Jon-Jo Douglas, a Canadian judge, in 2007 ordered an HIV-positive witness with hepatitis C to wear a mask in the courtroom because the judge feared being infected, reports.

According to a trial transcript, the judge said:
The HIV virus will live in a dried state for year after year after year and only needs moisture to reactivate itself ... I mean, [the witness] speaks within two feet of me with two serious infectious diseases. Either you mask your witness and/or move us to another courtroom or we do not proceed.

The judge was punished by submitting to one day of HIV education at an AIDS hospice. Local HIV/AIDS activists only recently learned of the outcome and aren’t satisfied with the results. They say that one day is insufficient for the judge to overcome his fears and that a public statement from the judge should have been required.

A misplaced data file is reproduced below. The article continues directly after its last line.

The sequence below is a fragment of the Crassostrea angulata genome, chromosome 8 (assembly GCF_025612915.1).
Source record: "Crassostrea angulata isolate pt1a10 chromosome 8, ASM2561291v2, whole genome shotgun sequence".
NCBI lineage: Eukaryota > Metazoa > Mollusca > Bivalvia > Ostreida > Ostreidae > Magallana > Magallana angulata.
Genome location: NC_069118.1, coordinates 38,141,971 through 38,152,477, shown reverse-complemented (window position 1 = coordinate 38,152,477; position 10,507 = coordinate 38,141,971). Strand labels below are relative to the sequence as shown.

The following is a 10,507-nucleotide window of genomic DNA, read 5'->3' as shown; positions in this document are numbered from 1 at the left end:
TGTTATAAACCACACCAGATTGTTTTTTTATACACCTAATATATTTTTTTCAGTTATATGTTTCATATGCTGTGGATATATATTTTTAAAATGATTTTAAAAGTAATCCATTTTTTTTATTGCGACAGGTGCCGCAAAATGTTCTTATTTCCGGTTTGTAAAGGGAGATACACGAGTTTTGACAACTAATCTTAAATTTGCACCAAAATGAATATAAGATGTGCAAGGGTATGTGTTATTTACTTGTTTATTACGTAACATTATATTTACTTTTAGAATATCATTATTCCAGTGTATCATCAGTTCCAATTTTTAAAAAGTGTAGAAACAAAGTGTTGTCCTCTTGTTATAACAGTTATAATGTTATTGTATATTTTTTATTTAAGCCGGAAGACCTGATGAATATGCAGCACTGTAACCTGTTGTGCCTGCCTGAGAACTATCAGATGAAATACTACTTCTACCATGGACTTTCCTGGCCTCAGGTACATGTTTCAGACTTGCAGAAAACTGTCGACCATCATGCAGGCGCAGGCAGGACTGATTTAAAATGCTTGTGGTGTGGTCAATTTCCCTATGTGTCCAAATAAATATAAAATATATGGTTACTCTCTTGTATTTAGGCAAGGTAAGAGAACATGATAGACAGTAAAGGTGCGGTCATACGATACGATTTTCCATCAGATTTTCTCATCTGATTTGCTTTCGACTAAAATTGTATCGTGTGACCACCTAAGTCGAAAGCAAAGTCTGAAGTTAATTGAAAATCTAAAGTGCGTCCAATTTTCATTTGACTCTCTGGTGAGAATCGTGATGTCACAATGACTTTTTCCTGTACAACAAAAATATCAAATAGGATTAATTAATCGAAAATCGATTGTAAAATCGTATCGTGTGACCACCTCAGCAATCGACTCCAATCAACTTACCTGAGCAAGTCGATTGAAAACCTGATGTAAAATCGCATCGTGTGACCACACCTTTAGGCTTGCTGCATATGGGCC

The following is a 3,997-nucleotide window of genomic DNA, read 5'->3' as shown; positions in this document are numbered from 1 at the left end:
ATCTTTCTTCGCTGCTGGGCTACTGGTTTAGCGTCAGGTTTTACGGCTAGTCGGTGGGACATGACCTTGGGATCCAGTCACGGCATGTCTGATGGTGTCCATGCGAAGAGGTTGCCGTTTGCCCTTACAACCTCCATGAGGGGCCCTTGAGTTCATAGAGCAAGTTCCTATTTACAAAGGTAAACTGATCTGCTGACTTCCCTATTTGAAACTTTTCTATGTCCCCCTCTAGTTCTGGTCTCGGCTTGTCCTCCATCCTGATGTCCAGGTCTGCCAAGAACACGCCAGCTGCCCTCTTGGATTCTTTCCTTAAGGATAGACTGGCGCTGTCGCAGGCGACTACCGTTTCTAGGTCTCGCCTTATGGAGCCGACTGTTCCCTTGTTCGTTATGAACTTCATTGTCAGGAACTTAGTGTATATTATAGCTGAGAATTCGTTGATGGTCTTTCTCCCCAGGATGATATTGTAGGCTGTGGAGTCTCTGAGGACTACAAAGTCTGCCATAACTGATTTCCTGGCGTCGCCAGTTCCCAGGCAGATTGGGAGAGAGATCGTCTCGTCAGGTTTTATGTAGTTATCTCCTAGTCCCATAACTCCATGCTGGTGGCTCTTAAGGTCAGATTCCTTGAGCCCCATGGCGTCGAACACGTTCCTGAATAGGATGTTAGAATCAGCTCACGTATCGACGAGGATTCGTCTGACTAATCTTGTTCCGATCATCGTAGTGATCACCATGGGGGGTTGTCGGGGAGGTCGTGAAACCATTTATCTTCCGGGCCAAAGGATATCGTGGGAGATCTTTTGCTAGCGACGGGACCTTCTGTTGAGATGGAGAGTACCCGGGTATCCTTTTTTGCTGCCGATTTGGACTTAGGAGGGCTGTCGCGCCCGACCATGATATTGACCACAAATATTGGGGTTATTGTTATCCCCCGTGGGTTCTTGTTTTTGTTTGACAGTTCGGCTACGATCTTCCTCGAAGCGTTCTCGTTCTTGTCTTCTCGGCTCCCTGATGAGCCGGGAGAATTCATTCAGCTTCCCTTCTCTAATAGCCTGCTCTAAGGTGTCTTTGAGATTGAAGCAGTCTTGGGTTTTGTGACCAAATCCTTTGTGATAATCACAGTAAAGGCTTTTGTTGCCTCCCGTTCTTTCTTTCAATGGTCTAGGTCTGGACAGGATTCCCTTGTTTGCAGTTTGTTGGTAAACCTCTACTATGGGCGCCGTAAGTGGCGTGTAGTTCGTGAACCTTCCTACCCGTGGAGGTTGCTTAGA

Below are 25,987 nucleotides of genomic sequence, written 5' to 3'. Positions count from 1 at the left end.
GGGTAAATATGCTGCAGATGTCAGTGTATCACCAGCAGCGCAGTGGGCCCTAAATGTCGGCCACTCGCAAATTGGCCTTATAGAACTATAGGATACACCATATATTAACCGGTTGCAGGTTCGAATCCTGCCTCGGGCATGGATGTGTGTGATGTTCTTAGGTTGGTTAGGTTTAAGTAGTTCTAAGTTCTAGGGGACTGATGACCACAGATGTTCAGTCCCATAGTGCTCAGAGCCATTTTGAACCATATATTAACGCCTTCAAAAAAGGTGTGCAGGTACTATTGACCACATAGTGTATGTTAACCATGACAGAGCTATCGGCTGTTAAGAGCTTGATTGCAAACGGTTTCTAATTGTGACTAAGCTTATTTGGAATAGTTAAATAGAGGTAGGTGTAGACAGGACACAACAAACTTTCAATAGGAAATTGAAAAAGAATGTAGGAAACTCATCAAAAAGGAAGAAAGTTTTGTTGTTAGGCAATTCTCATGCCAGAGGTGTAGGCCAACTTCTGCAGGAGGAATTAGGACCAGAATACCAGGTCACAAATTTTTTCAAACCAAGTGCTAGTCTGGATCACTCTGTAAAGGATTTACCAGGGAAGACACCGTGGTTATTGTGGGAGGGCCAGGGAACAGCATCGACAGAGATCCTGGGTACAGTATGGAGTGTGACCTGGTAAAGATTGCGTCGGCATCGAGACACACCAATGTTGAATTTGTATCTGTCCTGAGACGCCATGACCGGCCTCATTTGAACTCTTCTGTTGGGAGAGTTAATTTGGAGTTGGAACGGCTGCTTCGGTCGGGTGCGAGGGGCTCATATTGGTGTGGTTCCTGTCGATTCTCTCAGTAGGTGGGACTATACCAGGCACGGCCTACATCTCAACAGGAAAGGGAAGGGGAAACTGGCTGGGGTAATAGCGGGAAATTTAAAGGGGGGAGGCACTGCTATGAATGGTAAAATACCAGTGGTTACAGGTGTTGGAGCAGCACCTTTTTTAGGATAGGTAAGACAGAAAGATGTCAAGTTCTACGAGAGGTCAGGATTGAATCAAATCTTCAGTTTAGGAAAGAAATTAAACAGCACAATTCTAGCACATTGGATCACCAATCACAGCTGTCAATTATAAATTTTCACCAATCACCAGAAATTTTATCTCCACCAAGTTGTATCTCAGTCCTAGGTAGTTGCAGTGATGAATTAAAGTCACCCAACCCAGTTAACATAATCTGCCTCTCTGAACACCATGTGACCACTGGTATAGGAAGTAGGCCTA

I agree with both of those points. I also believe that he should recuse himself from any future HIV criminalization cases that come before him.

There does seem to be a silver lining to this story. As a result of this incident, the chief justice of the Ontario Court is considering mandatory HIV/AIDS education for all judges.